Given the importance of skill training, some coaches opt to limit the amount of practice time spent on speed training in favor of more skill training. With creative scheduling, however, coaches can increase the amount of time devoted to speed training by incorporating more high-intensity running into daily practice sessions.

Finally, running performed in game situations is sufficient to maintain speed

June 2007 • Strength and Conditioning Journal

Running mechanics and base running, for example, can be added to the daily warm-up drills (7). Speed work can be incorporated into the workout immediate-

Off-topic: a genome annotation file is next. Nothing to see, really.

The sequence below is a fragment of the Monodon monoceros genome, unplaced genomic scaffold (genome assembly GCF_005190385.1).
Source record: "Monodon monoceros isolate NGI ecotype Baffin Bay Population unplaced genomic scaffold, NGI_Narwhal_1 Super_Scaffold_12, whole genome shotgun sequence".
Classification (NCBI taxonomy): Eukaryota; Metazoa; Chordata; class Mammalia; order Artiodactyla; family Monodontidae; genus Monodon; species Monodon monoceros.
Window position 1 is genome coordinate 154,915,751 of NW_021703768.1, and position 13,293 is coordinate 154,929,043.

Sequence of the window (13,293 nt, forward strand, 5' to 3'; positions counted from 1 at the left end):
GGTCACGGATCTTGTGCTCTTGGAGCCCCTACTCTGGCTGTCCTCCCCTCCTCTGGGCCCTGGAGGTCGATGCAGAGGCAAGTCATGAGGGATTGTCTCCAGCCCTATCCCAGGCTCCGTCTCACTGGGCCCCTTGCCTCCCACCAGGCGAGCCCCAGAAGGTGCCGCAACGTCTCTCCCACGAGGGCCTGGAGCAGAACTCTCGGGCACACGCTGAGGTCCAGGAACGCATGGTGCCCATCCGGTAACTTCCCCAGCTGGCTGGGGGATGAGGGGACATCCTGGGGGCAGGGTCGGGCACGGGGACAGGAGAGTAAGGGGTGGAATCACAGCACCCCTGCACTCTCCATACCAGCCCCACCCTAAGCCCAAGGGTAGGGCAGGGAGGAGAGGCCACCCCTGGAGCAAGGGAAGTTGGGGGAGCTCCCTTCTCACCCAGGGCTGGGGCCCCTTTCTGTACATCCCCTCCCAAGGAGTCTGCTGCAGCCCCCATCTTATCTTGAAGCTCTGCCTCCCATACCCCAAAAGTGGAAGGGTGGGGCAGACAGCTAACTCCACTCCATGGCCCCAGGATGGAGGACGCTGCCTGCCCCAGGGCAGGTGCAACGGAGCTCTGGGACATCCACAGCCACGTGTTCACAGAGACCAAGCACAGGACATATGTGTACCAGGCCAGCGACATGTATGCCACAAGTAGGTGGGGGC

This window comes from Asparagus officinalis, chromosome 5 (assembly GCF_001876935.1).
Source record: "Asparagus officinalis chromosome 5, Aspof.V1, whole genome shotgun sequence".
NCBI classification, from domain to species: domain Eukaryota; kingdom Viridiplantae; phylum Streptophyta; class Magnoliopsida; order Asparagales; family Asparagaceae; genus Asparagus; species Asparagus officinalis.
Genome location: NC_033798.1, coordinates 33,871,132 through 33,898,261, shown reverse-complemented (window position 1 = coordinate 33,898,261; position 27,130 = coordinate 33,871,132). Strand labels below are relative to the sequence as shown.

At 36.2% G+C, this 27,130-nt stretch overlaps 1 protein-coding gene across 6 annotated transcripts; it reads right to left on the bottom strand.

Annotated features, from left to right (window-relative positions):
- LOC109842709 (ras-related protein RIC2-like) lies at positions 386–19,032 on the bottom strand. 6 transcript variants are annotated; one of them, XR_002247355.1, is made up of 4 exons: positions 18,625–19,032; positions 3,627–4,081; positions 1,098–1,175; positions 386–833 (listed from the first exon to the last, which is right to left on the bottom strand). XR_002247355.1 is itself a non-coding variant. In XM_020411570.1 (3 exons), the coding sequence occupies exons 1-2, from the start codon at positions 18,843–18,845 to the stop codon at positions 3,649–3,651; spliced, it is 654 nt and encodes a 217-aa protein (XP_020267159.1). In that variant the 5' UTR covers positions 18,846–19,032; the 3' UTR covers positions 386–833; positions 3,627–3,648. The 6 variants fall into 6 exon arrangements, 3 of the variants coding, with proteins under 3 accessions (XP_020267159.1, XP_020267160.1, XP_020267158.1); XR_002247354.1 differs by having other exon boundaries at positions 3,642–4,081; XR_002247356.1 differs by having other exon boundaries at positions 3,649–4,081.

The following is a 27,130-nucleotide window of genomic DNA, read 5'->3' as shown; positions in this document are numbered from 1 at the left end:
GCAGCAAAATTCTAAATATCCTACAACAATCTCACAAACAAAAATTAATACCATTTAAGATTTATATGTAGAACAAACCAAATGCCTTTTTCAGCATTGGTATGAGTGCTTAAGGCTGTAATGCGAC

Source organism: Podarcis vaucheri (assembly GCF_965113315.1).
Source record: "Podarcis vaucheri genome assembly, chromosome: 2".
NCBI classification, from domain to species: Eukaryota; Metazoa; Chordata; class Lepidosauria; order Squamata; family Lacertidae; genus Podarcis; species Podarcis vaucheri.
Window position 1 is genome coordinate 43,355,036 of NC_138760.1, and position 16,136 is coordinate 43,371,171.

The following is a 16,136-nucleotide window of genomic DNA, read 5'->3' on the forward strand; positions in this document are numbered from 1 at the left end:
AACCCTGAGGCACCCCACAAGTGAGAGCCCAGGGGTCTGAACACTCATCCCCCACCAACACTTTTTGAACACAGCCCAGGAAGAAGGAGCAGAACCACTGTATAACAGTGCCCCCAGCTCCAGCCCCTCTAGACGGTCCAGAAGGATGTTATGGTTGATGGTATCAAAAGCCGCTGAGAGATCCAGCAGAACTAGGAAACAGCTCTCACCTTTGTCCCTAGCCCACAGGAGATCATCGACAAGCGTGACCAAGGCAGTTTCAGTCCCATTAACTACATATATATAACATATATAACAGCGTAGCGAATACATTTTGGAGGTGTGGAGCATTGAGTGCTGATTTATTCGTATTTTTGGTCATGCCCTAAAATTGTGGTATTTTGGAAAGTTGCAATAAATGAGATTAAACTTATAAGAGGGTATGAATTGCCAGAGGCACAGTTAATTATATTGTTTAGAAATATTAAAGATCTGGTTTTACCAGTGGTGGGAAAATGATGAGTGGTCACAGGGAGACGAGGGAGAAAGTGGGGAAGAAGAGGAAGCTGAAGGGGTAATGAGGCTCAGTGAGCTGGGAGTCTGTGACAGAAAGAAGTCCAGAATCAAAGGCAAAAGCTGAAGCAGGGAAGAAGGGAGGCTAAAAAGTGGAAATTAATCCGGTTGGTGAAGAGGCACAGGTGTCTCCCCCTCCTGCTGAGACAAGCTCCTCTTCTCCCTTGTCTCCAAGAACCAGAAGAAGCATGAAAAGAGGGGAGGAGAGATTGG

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ly after the warm-up, with players required to meet specific target times for various sprint distances (2). Batting practice is another opportunity for speed training. Traditionally, players will take 5–10 swings in batting practice and then jog to first base after their last swing. Once they reach first base, they will make 1–2 low-intensity breaks and then jog into second base as a teammate takes the allotted swings. From second base, they make a low-level break and then jog into third and walk home. A better approach would be to require the players to run hard to first base after their last swing and make their breaks and runs from base to base at game speed. Another opportunity for running is fielding practice. Often players stand in one place where they field and throw to a baseman and/or cutoff man. Whereas repetition is an essential part of skill training, speed can be added to the drills by having players run the bases once or twice per week as players go through fielding practice and cutoff and relay drills at game speed. Coaches can increase the quantity and quality of outfield running by having the players run side to side and/or front and back for every ball hit in fielding practice, rather than stand in one place and wait for the ball to come to them. Finally, coaches can have an assistant, intern, or student aide time, record, and chart all runs to first base and from base to base in game and specified practice situations. Times can be placed on a spreadsheet with columns for time (s), distance (ft), velocity (fps), and percentage of maximum speed (% maximum velocity). This information can be reviewed weekly to determine how often players run, how hard they run, and how often they run at threshold velocity. Timing players on a daily basis creates an environment in which speed becomes an important attribute of daily performance. Once players become aware of the impor-